AFTER countless “emergency” calls for incorrect triage — especially those that disrupt sleep and busy office sessions — I am well aware of the inconsistencies of the emergency department.
I am therefore relieved that the Emergency Triage Education Kit (ETEK) is under review.
Triage is a French term, derived from military medicine. The concept started with three categories in the Napoleonic wars and was revived in World War I.
The Australasian Triage Scale (ATS) is a modern variation on the original theme, ranging from triage 1 for patients with life-threatening conditions who should be seen immediately in 100% of cases, to triage 5 for patients whose condition is less urgent with at least 70% of patients to be seen within a 2-hour waiting time.
I have pored over the ETEK and Australasian College of Emergency Medicine (ACEM) guideline documents aimed at good triage, and believe there are a number of problems and incorrect assumptions.
For example, ACEM suggests that a blood sugar level (BSL) of more than 16 mmol/L warrants a triage 3, meaning 75% of patients are to be seen within 30 minutes. There must be thousands of Australians in community and nursing homes with BSLs above 16 mmol/L, many of whom are not even aware of it. A BSL of 26 may be closer to the mark for a triage 3.
The ETEK is full of examples of what I consider plain nonsense, such as the recommendation that an otherwise well 47-year old who hurt his wrist playing volleyball and has a good range of movement with some pain on rotation be seen within an hour.
Or a 27-year old travelling to India in a week who presents for advice about vaccines who “should wait no longer than 2 hours”. And a man whose girlfriend is concerned about a mole on his back should be seen within 2 hours to exclude melanoma.
The ETEK is more reliable with the triage 1 and 2 categories. It also states that “environmental factors such as staffing, skill-mix and ED activity level must not influence urgency allocation”.
There are particular challenges in rural and remote areas when no doctor is on site or even in the town. Multiple casualties are another challenge — if several triage 1 or 2 patients present at once, it requires a very skilled and calm clinician to prioritise.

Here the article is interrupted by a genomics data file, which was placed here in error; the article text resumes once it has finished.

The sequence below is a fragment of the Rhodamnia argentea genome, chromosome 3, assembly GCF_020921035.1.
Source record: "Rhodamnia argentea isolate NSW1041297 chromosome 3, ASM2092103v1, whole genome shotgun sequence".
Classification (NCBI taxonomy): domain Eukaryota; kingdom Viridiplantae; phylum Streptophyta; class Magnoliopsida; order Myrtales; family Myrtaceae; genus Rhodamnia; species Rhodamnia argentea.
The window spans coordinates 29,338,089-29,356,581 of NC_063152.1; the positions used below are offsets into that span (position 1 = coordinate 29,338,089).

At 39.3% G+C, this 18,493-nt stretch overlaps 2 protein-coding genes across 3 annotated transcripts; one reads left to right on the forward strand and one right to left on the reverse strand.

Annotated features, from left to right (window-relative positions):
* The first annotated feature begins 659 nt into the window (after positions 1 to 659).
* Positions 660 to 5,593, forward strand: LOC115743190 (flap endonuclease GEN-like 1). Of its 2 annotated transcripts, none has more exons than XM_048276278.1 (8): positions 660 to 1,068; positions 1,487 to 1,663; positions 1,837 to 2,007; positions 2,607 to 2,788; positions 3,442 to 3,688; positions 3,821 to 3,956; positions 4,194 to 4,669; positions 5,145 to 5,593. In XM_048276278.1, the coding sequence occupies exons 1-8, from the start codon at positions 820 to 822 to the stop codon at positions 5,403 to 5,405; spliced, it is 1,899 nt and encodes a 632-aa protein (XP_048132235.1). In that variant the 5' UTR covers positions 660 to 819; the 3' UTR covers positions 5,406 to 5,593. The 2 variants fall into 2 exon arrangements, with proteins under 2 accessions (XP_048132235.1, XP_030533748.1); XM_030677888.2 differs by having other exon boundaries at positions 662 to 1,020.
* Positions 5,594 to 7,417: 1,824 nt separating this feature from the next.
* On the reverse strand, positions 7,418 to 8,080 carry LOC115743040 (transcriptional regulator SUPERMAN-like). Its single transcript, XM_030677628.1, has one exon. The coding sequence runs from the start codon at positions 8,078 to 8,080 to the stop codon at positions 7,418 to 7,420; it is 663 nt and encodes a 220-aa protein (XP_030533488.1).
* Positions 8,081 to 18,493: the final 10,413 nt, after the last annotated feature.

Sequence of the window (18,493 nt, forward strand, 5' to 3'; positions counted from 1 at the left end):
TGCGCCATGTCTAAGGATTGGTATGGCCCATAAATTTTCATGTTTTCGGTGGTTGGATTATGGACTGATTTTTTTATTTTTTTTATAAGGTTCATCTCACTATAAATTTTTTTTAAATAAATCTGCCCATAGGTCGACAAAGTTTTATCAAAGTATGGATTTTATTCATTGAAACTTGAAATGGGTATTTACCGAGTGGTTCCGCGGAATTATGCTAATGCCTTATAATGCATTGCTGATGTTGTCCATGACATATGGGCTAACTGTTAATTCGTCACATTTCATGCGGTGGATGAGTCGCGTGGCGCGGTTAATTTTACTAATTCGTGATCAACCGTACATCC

We also need to be mindful of the time from presentation to triage, as well as the time from triage to treatment. In too many EDs, big and small, patients spend excessive time filling in forms and registering before they’re even triaged.
ACEM conducted a literature review recently and published the following ideas:
- The ATS in its current form should only be used to describe urgency
- Separate measures are needed to describe severity, complexity, workload and staffing, and to assess quality of care
- Standard definitions are needed for terms such as urgency, severity and complexity as they are used interchangeably, contributing to confusion
These points are valid, but I would like to add some of my own:
- The National Triage Working Party include representatives of rural and remote doctors, GPs, physicians and surgeons to prevent inappropriate triaging (eg, are emergency physicians really trained to advise on travel vaccines and melanoma?)
- Triage 6 be established for cases that need to be seen on the day but are by no means an immediate threat to patient’s health
- Triage 7 be introduced for patients that should not be seen in EDs at all
- Patients in triage 5, 6 and 7 be billed privately if seen by a doctor in ED or be sent to a primary care setting
- Ambulance officers have more responsibility for triage in the field, so patients are taken to appropriate facilities, especially in rural areas.
The ETEK review is a golden opportunity to address many important issues. We have to teach the public — and ourselves — to stop confusing convenience, urgency and emergency.
The term “emergency department” is fast becoming a misnomer as EDs are increasingly used as medical convenience stores.
Dr Aniello Iannuzzi is a GP practising in Coonabarabran, NSW.
Posted 22 April 2013Sorry, there are no polls available at the moment.